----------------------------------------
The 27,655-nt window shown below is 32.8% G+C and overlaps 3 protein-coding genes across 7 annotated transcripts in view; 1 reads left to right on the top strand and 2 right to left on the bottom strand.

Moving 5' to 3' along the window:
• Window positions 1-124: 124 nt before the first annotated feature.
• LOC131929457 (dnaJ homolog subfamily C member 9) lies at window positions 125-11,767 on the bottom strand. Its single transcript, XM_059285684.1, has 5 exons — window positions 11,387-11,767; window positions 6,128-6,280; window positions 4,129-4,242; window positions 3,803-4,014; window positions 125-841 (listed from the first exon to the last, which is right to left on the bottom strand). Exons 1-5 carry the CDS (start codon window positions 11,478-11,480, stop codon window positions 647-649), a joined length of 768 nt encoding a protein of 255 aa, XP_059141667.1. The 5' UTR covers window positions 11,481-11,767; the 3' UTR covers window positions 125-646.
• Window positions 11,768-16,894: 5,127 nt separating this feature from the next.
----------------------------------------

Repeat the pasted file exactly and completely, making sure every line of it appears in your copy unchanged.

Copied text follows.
The 27,655-nt window shown below is 32.8% G+C and overlaps 3 protein-coding genes across 7 annotated transcripts in view; 1 reads left to right on the top strand and 2 right to left on the bottom strand.

Moving 5' to 3' along the window:
• Window positions 1-124: 124 nt before the first annotated feature.
• LOC131929457 (dnaJ homolog subfamily C member 9) lies at window positions 125-11,767 on the bottom strand. Its single transcript, XM_059285684.1, has 5 exons — window positions 11,387-11,767; window positions 6,128-6,280; window positions 4,129-4,242; window positions 3,803-4,014; window positions 125-841 (listed from the first exon to the last, which is right to left on the bottom strand). Exons 1-5 carry the CDS (start codon window positions 11,478-11,480, stop codon window positions 647-649), a joined length of 768 nt encoding a protein of 255 aa, XP_059141667.1. The 5' UTR covers window positions 11,481-11,767; the 3' UTR covers window positions 125-646.
• Window positions 11,768-16,894: 5,127 nt separating this feature from the next.